An idea has been buzzing around in my head lately that I’m struggling with, and so I’m writing it out here because I think it needs discussion. I really want to hear your thoughts on this.During the civil rights movement of the middle of last century, there were two competing approaches. There was the Martin Luther King approach of integration and working with people of all races to improve the lives of black folks. And there was the Malcolm X school of thought that said that African-Americans needed to take their power and lift themselves up, that integrating would always mean subjugation in a white system, and so black systems needed to be created.
I’ve always been an MLK kind of activist, and have continued to be so in my cancer activism. I am grateful for the support of people with early stage cancer or no cancer at all who see that metastatic patients are getting the shaft in a cancer system that celebrates survivors and ignores the dying. I continue to believe that in activism, allies are essential. This idea bouncing around my head isn’t about excluding anyone from the movement to save the lives of patients with metastatic cancer.
But I’ve started to think that metastatic breast cancer can’t be incorporated into traditional breast cancer programs, that it needs its own system. Metastatic patients are just fundamentally different from early stage patients. We aren’t part of the pink party narrative, and we’re never going to be. Trying to integrate us into the existing work of groups like Komen or Warriors in Pink just doesn’t make sense, because that’s not who we are.
So maybe what we really need is a Malcolm X approach: we need the Komens of the world to create new programs for metastatic breast cancer, instead of trying to integrate us into their existing programs. Let the 3-Day be about pink feather boas and funny hats–let the early stagers celebrate their NED status–but ALSO put on major fundraising events that are appropriate to metastatic disease, where the funds go directly to metastatic research and metastatic support programs. Create a new system for us.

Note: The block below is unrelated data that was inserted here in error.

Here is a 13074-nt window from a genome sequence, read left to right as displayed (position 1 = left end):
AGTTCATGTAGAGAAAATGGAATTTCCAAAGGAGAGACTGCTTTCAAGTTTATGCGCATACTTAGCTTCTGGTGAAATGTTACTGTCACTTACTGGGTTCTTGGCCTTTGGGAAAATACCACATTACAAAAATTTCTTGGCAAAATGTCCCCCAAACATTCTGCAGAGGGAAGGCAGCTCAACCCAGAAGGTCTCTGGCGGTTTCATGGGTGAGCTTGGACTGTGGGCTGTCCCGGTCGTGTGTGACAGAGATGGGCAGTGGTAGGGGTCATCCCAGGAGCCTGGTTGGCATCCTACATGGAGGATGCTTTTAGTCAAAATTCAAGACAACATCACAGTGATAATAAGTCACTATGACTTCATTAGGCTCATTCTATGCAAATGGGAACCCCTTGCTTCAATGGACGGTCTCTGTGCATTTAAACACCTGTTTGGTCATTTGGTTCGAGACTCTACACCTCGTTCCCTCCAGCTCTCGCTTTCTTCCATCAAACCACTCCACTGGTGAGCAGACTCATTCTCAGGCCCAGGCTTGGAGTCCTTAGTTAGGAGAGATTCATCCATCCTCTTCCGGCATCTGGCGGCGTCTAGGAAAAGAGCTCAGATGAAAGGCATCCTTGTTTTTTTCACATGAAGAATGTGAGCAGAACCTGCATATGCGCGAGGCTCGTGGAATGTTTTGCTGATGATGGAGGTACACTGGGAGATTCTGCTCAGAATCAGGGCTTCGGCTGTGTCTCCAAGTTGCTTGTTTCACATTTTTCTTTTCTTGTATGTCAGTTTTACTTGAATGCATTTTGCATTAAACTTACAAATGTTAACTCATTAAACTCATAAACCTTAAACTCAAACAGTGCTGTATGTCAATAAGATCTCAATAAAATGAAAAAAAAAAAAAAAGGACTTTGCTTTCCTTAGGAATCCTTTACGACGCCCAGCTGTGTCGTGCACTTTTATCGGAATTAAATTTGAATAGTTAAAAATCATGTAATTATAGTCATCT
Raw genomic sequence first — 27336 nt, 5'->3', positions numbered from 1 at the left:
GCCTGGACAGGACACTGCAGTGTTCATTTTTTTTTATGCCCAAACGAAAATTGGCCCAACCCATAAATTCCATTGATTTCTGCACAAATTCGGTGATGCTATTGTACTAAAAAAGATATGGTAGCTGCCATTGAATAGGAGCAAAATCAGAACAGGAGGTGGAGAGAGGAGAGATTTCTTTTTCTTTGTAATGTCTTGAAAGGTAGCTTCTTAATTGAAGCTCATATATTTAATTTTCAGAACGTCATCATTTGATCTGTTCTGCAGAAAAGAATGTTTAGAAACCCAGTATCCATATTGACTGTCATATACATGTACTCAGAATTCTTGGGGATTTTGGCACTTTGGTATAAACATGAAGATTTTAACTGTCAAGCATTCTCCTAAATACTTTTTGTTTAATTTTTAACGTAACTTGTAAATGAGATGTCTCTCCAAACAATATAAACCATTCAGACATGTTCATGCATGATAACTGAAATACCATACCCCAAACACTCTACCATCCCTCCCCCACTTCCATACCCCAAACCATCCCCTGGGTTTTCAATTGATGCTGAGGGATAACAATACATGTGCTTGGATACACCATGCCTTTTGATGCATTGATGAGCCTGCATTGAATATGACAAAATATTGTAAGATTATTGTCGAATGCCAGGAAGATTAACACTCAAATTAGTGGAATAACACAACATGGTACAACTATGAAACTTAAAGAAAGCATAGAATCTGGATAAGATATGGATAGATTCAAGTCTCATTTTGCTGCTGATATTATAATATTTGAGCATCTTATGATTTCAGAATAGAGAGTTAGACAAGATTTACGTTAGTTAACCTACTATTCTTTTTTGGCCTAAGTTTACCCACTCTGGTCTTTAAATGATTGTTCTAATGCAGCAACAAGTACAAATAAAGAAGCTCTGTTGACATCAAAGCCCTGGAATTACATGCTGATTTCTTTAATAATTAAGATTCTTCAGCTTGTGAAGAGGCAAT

We’re starting to see this in other programs, like Pfizer’s Story Half Told, which isn’t pink at all, and in metastatic patient conferences like Living Beyond Breast Cancer’s Thriving Together Conference. I go to a mets-only support group, because my needs are fundamentally different than the needs of early stage patients. If LBBC can do it, why not Komen?
Imagine if Race for the Cure was transformed into something that is truly about cure. Take all the pink off of it–get rid of the dogs in bras and replace them with pictures of those we have lost, and those who we’ll lose too soon unless more research happens. Guarantee that every dollar raised by the race will go to metastatic research, not marketing or “awareness,” so participants know that what they’re doing is actually going to save lives. Imagine how much more money they’d raise.
And, imagine if we extended this paradigm to other areas of cancer. Imagine if NCI had a dedicated metastasis research program, with metastatic patient advocates and doctors specializing in metastatic cancer treatment and bench researchers focused on understanding metastasis. Instead of trying to incorporate metastatic cancers into the existing organ-of-origin structures of cancer research, give us our own programs.
Or, more radically, maybe what needs to happen is that we just ignore the existing breast cancer world entirely and start a new one. Maybe groups like MET UP and METAvivor and MBCN have the right idea: building new systems of research funding and lobbying, outside the pink world, across organs of origin. Maybe it’s just that I’m tired of trying to fit into legacy breast cancer organizations’ existing framework, because that framework doesn’t work for us, and it never will, and I’m not seeing those frameworks changing dramatically in my lifetime. Maybe Komen is a lost cause.
Anyway, that’s what’s been bouncing around my head. Let me know what you think of all this in the comments!